The Details: On love, death and reading
by Tegan Bennett Daylight
Simon & Schuster, $26.99 pb, 208 pp
When William Blake wrote of seeing ‘a World in a Grain of Sand’, he meant the details: their ability to evoke entire universes. So did Aldous Huxley when, experimenting with mescaline, he discovered ‘the miracle … of naked existence’ in a vase of flowers. More recently, Jenny Odell’s bestseller How To Do Nothing: Resisting the attention economy (2019) made a case for rejecting productivity in favour of active attention to the world around us.
Tegan Bennett Daylight’s The Details: On love, death and reading follows in this tradition, with a focus on reading and how it has enhanced the author’s perceptions and interpretations of life’s events. While The Details is her first essay collection, Daylight is an experienced critic and essayist, as well as the author of several volumes of fiction. Daylight is also a teacher, a role that she confidently inhabits in conjunction with other identities: daughter, mother, friend, writer, and, above all, reader.
Early on, we are introduced to Daylight as reader, learning about her mother’s habit of sharing books as a cure for childhood boredom and as a form of intergenerational communication. Daylight’s mother, Deborah, is a lofty presence throughout The Details. It is Deborah who introduces the author, as a teenager, to the works of Helen Garner (a writer with whom Daylight finds herself in ‘lifelong conversation’). The essay dealing with Deborah’s death, ‘Details II’, is a standout of the collection.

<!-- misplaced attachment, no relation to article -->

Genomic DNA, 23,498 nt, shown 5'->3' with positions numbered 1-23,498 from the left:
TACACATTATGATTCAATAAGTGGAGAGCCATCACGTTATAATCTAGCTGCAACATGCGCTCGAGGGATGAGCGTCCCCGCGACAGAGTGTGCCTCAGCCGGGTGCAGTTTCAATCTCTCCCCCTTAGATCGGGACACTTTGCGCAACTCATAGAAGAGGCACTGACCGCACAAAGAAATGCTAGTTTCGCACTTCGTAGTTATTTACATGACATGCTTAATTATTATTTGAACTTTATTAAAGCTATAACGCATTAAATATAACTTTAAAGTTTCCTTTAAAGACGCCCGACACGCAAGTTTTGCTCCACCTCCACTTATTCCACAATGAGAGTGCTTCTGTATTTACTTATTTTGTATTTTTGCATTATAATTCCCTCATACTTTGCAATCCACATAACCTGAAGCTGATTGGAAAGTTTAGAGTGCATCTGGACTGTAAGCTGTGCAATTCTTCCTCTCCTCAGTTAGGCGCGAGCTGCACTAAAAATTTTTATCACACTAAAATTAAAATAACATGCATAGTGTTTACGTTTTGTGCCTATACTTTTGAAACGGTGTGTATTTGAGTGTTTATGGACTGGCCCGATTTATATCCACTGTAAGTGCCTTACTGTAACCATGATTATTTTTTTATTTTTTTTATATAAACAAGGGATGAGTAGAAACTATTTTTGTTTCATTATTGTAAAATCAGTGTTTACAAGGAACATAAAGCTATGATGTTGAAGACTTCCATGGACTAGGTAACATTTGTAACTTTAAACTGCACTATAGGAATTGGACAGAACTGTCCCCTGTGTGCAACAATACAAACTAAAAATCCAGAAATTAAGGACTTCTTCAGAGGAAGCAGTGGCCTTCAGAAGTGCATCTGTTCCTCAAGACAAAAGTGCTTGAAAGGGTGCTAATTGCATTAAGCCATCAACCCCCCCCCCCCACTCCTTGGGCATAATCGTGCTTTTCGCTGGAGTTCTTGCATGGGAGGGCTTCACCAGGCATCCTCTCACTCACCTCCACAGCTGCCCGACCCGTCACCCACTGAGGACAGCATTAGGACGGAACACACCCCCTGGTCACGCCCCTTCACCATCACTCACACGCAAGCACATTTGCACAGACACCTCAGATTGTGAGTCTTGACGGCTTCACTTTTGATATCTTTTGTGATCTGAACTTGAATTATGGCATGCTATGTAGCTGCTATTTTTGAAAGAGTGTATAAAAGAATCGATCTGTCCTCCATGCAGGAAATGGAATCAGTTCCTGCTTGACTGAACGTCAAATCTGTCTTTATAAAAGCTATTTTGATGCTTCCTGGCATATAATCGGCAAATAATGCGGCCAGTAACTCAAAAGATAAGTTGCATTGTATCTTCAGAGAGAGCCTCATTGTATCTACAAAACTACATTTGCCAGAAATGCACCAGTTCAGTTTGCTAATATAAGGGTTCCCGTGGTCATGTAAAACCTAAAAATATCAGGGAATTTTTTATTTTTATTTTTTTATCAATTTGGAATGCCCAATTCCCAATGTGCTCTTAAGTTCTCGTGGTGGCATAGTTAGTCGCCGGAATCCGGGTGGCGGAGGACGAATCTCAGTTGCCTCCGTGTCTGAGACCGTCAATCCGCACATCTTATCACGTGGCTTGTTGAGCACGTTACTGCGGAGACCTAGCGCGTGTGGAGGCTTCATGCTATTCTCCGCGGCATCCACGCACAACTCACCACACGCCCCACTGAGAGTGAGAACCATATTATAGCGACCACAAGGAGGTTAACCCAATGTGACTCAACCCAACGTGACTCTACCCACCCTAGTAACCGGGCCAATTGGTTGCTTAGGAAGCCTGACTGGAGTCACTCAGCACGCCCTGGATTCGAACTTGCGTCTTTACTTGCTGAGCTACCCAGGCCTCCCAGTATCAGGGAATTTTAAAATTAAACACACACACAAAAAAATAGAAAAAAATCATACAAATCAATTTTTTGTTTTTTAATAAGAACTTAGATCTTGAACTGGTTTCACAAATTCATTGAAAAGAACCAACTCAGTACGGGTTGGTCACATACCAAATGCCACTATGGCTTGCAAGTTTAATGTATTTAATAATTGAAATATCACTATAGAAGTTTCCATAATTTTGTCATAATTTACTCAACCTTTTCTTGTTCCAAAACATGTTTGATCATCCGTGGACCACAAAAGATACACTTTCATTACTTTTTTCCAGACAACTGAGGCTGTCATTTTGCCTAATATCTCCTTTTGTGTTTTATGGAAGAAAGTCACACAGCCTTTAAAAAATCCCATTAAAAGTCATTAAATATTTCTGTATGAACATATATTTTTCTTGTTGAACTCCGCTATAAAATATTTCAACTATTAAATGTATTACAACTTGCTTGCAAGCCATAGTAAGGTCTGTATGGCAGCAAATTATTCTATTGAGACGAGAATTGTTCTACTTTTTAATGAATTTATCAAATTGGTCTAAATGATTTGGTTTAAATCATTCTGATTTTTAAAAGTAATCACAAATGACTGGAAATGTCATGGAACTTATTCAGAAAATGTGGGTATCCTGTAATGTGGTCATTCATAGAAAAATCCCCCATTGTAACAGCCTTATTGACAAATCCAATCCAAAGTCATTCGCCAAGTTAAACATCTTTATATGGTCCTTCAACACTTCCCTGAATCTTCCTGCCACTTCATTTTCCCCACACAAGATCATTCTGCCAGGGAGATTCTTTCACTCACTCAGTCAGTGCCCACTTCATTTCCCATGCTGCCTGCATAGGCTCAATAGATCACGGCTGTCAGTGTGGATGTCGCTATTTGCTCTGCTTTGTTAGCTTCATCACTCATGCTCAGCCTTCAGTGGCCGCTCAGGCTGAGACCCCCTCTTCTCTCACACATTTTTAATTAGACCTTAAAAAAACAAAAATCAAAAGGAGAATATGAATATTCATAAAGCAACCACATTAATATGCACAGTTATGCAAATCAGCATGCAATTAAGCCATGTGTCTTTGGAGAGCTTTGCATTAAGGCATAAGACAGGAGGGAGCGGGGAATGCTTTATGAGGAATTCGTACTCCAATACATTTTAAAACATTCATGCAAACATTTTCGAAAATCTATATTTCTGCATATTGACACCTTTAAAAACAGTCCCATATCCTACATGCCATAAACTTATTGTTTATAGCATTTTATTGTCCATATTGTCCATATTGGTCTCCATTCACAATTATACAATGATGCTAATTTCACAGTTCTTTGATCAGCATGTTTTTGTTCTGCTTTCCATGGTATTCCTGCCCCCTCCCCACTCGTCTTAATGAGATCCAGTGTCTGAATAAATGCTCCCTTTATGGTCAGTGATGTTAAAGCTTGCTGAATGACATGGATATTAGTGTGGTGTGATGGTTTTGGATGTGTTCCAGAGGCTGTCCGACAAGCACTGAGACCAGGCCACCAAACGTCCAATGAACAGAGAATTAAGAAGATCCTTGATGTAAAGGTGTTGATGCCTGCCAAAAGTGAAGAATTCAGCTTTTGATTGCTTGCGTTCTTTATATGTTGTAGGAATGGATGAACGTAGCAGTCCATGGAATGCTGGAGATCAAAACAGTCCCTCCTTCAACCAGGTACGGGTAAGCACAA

Motherhood is likewise central to ‘Vagina’, a confronting account of Daylight’s two childbirths and their aftermath. Earlier published in The Best Australian Essays 2016, this essay generously sheds light on physical realities that women have historically suffered in silence. In the context of a collection about detail, the central thesis of ‘Vagina’ is particularly poignant: namely, that broad terms like ‘suffering’, in denying detail, deny the dignity of human experience. ‘The detail is missing,’ Daylight laments, ‘and detail is all there is.’
Daylight’s attention to literary absences – from women dying offstage in childbirth to what she terms ‘tumbleweeds’ in her students’ writing – is matched by her celebration of beloved details. At its most accessible, Daylight’s passion for textual detail has an anecdotal quality; one does not need to have read Helen Garner to appreciate the impact of Garner’s writing on the author, rendering her ‘somehow present, alert to shifts in light or weather’. Nor does one need to be a fan of Harry Potter to understand what Daylight is getting at when she challenges her students to identify what they love most about the series: the overarching battle between ‘good’ and ‘evil’, or the sensory delights of butterbeer and Bertie Bott’s Every-Flavour Beans?
Daylight’s attention to literary absences – from women dying offstage in childbirth to what she terms ‘tumbleweeds’ in her students’ writing – is matched by her celebration of beloved details